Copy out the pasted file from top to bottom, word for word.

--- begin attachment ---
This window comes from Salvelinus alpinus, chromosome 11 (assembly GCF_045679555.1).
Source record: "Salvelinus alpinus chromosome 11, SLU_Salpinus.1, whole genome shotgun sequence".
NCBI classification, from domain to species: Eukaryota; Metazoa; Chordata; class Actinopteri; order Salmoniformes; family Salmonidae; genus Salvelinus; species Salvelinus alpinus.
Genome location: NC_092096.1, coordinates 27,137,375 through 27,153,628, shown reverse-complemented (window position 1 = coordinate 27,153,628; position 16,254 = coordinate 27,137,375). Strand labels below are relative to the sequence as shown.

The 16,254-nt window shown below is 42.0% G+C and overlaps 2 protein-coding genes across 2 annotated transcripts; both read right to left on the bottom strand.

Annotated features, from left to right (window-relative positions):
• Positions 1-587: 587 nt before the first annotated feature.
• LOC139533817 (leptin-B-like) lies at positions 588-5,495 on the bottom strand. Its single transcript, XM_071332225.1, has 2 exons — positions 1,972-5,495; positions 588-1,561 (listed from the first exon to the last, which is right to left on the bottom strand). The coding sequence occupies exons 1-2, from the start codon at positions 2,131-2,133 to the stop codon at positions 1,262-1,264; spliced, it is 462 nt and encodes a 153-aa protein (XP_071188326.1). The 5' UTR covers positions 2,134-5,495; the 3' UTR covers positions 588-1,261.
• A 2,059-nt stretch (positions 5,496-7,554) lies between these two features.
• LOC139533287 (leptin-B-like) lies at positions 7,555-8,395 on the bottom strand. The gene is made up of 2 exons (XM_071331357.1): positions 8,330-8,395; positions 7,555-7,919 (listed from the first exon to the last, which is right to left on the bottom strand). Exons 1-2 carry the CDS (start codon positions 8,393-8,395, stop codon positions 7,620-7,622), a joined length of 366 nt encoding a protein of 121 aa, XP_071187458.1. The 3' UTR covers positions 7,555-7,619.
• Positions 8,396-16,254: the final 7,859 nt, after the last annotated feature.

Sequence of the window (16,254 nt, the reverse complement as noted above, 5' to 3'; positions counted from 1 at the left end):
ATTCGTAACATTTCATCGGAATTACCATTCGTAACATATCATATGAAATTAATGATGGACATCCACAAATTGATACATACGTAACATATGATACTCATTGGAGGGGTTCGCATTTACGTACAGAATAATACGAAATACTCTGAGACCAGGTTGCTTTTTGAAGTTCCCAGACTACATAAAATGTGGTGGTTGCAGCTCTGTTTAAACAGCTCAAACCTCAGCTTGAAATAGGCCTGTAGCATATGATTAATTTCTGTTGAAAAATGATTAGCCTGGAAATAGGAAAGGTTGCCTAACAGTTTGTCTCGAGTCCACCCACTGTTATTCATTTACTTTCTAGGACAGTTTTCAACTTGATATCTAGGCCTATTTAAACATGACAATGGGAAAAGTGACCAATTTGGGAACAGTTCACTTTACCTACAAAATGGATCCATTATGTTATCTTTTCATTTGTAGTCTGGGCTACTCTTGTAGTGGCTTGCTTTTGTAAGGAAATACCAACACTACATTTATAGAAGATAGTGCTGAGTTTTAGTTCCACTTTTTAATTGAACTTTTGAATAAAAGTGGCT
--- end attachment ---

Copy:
This window comes from Salvelinus alpinus, chromosome 11 (assembly GCF_045679555.1).
Source record: "Salvelinus alpinus chromosome 11, SLU_Salpinus.1, whole genome shotgun sequence".
NCBI classification, from domain to species: Eukaryota; Metazoa; Chordata; class Actinopteri; order Salmoniformes; family Salmonidae; genus Salvelinus; species Salvelinus alpinus.
Genome location: NC_092096.1, coordinates 27,137,375 through 27,153,628, shown reverse-complemented (window position 1 = coordinate 27,153,628; position 16,254 = coordinate 27,137,375). Strand labels below are relative to the sequence as shown.

The 16,254-nt window shown below is 42.0% G+C and overlaps 2 protein-coding genes across 2 annotated transcripts; both read right to left on the bottom strand.

Annotated features, from left to right (window-relative positions):
• Positions 1-587: 587 nt before the first annotated feature.
• LOC139533817 (leptin-B-like) lies at positions 588-5,495 on the bottom strand. Its single transcript, XM_071332225.1, has 2 exons — positions 1,972-5,495; positions 588-1,561 (listed from the first exon to the last, which is right to left on the bottom strand). The coding sequence occupies exons 1-2, from the start codon at positions 2,131-2,133 to the stop codon at positions 1,262-1,264; spliced, it is 462 nt and encodes a 153-aa protein (XP_071188326.1). The 5' UTR covers positions 2,134-5,495; the 3' UTR covers positions 588-1,261.
• A 2,059-nt stretch (positions 5,496-7,554) lies between these two features.
• LOC139533287 (leptin-B-like) lies at positions 7,555-8,395 on the bottom strand. The gene is made up of 2 exons (XM_071331357.1): positions 8,330-8,395; positions 7,555-7,919 (listed from the first exon to the last, which is right to left on the bottom strand). Exons 1-2 carry the CDS (start codon positions 8,393-8,395, stop codon positions 7,620-7,622), a joined length of 366 nt encoding a protein of 121 aa, XP_071187458.1. The 3' UTR covers positions 7,555-7,619.
• Positions 8,396-16,254: the final 7,859 nt, after the last annotated feature.

Sequence of the window (16,254 nt, the reverse complement as noted above, 5' to 3'; positions counted from 1 at the left end):
ATTCGTAACATTTCATCGGAATTACCATTCGTAACATATCATATGAAATTAATGATGGACATCCACAAATTGATACATACGTAACATATGATACTCATTGGAGGGGTTCGCATTTACGTACAGAATAATACGAAATACTCTGAGACCAGGTTGCTTTTTGAAGTTCCCAGACTACATAAAATGTGGTGGTTGCAGCTCTGTTTAAACAGCTCAAACCTCAGCTTGAAATAGGCCTGTAGCATATGATTAATTTCTGTTGAAAAATGATTAGCCTGGAAATAGGAAAGGTTGCCTAACAGTTTGTCTCGAGTCCACCCACTGTTATTCATTTACTTTCTAGGACAGTTTTCAACTTGATATCTAGGCCTATTTAAACATGACAATGGGAAAAGTGACCAATTTGGGAACAGTTCACTTTACCTACAAAATGGATCCATTATGTTATCTTTTCATTTGTAGTCTGGGCTACTCTTGTAGTGGCTTGCTTTTGTAAGGAAATACCAACACTACATTTATAGAAGATAGTGCTGAGTTTTAGTTCCACTTTTTAATTGAACTTTTGAATAAAAGTGGCT